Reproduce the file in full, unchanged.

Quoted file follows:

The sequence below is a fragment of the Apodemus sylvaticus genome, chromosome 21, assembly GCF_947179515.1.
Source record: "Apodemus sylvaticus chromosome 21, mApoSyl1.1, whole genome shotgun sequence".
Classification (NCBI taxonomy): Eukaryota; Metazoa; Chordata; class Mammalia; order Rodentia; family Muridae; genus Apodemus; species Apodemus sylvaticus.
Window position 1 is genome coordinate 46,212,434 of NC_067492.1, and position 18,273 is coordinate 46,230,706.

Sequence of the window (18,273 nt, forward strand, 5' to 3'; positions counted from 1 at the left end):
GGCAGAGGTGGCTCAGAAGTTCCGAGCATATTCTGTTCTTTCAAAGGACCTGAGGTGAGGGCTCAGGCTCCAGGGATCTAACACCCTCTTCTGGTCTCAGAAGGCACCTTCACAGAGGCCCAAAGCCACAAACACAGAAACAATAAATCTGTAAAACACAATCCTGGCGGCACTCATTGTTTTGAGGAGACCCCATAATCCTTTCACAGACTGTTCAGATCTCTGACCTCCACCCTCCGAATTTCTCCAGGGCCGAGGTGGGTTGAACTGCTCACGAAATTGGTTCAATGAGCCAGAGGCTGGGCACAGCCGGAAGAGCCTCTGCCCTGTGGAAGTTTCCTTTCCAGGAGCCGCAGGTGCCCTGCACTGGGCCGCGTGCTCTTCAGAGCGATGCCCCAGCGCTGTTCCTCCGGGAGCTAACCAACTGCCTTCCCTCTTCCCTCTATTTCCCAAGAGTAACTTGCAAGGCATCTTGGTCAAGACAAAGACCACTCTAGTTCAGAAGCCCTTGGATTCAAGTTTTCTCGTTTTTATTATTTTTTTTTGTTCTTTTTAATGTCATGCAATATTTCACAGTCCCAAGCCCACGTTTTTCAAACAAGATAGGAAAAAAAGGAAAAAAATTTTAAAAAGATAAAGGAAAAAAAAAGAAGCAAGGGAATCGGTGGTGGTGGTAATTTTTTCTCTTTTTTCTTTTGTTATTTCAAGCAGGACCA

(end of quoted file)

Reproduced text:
The sequence below is a fragment of the Apodemus sylvaticus genome, chromosome 21, assembly GCF_947179515.1.
Source record: "Apodemus sylvaticus chromosome 21, mApoSyl1.1, whole genome shotgun sequence".
Classification (NCBI taxonomy): Eukaryota; Metazoa; Chordata; class Mammalia; order Rodentia; family Muridae; genus Apodemus; species Apodemus sylvaticus.
Window position 1 is genome coordinate 46,212,434 of NC_067492.1, and position 18,273 is coordinate 46,230,706.

Sequence of the window (18,273 nt, forward strand, 5' to 3'; positions counted from 1 at the left end):
GGCAGAGGTGGCTCAGAAGTTCCGAGCATATTCTGTTCTTTCAAAGGACCTGAGGTGAGGGCTCAGGCTCCAGGGATCTAACACCCTCTTCTGGTCTCAGAAGGCACCTTCACAGAGGCCCAAAGCCACAAACACAGAAACAATAAATCTGTAAAACACAATCCTGGCGGCACTCATTGTTTTGAGGAGACCCCATAATCCTTTCACAGACTGTTCAGATCTCTGACCTCCACCCTCCGAATTTCTCCAGGGCCGAGGTGGGTTGAACTGCTCACGAAATTGGTTCAATGAGCCAGAGGCTGGGCACAGCCGGAAGAGCCTCTGCCCTGTGGAAGTTTCCTTTCCAGGAGCCGCAGGTGCCCTGCACTGGGCCGCGTGCTCTTCAGAGCGATGCCCCAGCGCTGTTCCTCCGGGAGCTAACCAACTGCCTTCCCTCTTCCCTCTATTTCCCAAGAGTAACTTGCAAGGCATCTTGGTCAAGACAAAGACCACTCTAGTTCAGAAGCCCTTGGATTCAAGTTTTCTCGTTTTTATTATTTTTTTTTGTTCTTTTTAATGTCATGCAATATTTCACAGTCCCAAGCCCACGTTTTTCAAACAAGATAGGAAAAAAAGGAAAAAAATTTTAAAAAGATAAAGGAAAAAAAAAGAAGCAAGGGAATCGGTGGTGGTGGTAATTTTTTCTCTTTTTTCTTTTGTTATTTCAAGCAGGACCA